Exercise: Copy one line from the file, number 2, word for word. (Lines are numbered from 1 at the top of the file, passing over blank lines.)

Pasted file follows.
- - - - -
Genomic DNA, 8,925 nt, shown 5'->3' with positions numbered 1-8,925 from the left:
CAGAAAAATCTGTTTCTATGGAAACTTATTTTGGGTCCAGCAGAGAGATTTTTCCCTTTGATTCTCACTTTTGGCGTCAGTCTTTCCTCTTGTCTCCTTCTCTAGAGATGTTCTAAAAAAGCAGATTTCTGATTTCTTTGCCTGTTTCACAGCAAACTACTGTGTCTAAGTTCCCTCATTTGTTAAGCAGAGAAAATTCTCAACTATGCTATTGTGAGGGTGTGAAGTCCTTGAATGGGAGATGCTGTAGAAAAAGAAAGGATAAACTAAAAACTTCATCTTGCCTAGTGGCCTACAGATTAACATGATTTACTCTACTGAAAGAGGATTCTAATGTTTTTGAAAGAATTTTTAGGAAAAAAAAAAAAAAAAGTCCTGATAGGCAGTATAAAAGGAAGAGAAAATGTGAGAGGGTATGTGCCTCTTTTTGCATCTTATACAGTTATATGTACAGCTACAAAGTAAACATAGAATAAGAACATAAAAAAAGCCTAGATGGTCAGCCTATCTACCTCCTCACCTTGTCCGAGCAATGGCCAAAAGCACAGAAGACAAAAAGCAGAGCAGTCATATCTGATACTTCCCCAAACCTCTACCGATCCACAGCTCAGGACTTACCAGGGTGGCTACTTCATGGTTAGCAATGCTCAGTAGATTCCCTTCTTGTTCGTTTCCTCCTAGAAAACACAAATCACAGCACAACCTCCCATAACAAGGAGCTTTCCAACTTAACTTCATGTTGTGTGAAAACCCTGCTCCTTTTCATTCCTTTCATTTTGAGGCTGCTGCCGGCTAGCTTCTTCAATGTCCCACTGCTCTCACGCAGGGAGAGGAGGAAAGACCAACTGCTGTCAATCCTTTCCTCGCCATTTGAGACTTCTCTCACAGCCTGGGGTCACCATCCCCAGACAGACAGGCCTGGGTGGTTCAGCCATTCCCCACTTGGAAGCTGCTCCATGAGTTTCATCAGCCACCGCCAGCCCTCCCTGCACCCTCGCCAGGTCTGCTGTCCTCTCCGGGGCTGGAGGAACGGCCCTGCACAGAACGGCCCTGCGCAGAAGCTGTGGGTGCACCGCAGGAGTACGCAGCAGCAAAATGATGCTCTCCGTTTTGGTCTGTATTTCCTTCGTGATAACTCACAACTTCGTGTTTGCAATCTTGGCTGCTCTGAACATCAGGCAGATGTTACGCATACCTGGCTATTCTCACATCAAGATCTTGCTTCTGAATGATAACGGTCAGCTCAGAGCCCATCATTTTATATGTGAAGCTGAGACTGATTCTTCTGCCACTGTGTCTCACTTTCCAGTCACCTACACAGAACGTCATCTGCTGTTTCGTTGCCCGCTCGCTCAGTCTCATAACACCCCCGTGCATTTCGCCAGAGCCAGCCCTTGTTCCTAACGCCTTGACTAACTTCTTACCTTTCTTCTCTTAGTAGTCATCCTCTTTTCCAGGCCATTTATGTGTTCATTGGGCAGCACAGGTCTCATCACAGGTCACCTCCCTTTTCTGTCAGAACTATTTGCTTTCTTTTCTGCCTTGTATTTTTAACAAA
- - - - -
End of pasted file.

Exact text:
CAGAAAAATCTGTTTCTATGGAAACTTATTTTGGGTCCAGCAGAGAGATTTTTCCCTTTGATTCTCACTTTTGGCGTCAGTCTTTCCTCTTGTCTCCTTCTCTAGAGATGTTCTAAAAAAGCAGATTTCTGATTTCTTTGCCTGTTTCACAGCAAACTACTGTGTCTAAGTTCCCTCATTTGTTAAGCAGAGAAAATTCTCAACTATGCTATTGTGAGGGTGTGAAGTCCTTGAATGGGAGATGCTGTAGAAAAAGAAAGGATAAACTAAAAACTTCATCTTGCCTAGTGGCCTACAGATTAACATGATTTACTCTACTGAAAGAGGATTCTAATGTTTTTGAAAGAATTTTTAGGAAAAAAAAAAAAAAAAGTCCTGATAGGCAGTATAAAAGGAAGAGAAAATGTGAGAGGGTATGTGCCTCTTTTTGCATCTTATACAGTTATATGTACAGCTACAAAGTAAACATAGAATAAGAACATAAAAAAAGCCTAGATGGTCAGCCTATCTACCTCCTCACCTTGTCCGAGCAATGGCCAAAAGCACAGAAGACAAAAAGCAGAGCAGTCATATCTGATACTTCCCCAAACCTCTACCGATCCACAGCTCAGGACTTACCAGGGTGGCTACTTCATGGTTAGCAATGCTCAGTAGATTCCCTTCTTGTTCGTTTCCTCCTAGAAAACACAAATCACAGCACAACCTCCCATAACAAGGAGCTTTCCAACTTAACTTCATGTTGTGTGAAAACCCTGCTCCTTTTCATTCCTTTCATTTTGAGGCTGCTGCCGGCTAGCTTCTTCAATGTCCCACTGCTCTCACGCAGGGAGAGGAGGAAAGACCAACTGCTGTCAATCCTTTCCTCGCCATTTGAGACTTCTCTCACAGCCTGGGGTCACCATCCCCAGACAGACAGGCCTGGGTGGTTCAGCCATTCCCCACTTGGAAGCTGCTCCATGAGTTTCATCAGCCACCGCCAGCCCTCCCTGCACCCTCGCCAGGTCTGCTGTCCTCTCCGGGGCTGGAGGAACGGCCCTGCACAGAACGGCCCTGCGCAGAAGCTGTGGGTGCACCGCAGGAGTACGCAGCAGCAAAATGATGCTCTCCGTTTTGGTCTGTATTTCCTTCGTGATAACTCACAACTTCGTGTTTGCAATCTTGGCTGCTCTGAACATCAGGCAGATGTTACGCATACCTGGCTATTCTCACATCAAGATCTTGCTTCTGAATGATAACGGTCAGCTCAGAGCCCATCATTTTATATGTGAAGCTGAGACTGATTCTTCTGCCACTGTGTCTCACTTTCCAGTCACCTACACAGAACGTCATCTGCTGTTTCGTTGCCCGCTCGCTCAGTCTCATAACACCCCCGTGCATTTCGCCAGAGCCAGCCCTTGTTCCTAACGCCTTGACTAACTTCTTACCTTTCTTCTCTTAGTAGTCATCCTCTTTTCCAGGCCATTTATGTGTTCATTGGGCAGCACAGGTCTCATCACAGGTCACCTCCCTTTTCTGTCAGAACTATTTGCTTTCTTTTCTGCCTTGTATTTTTAACAAA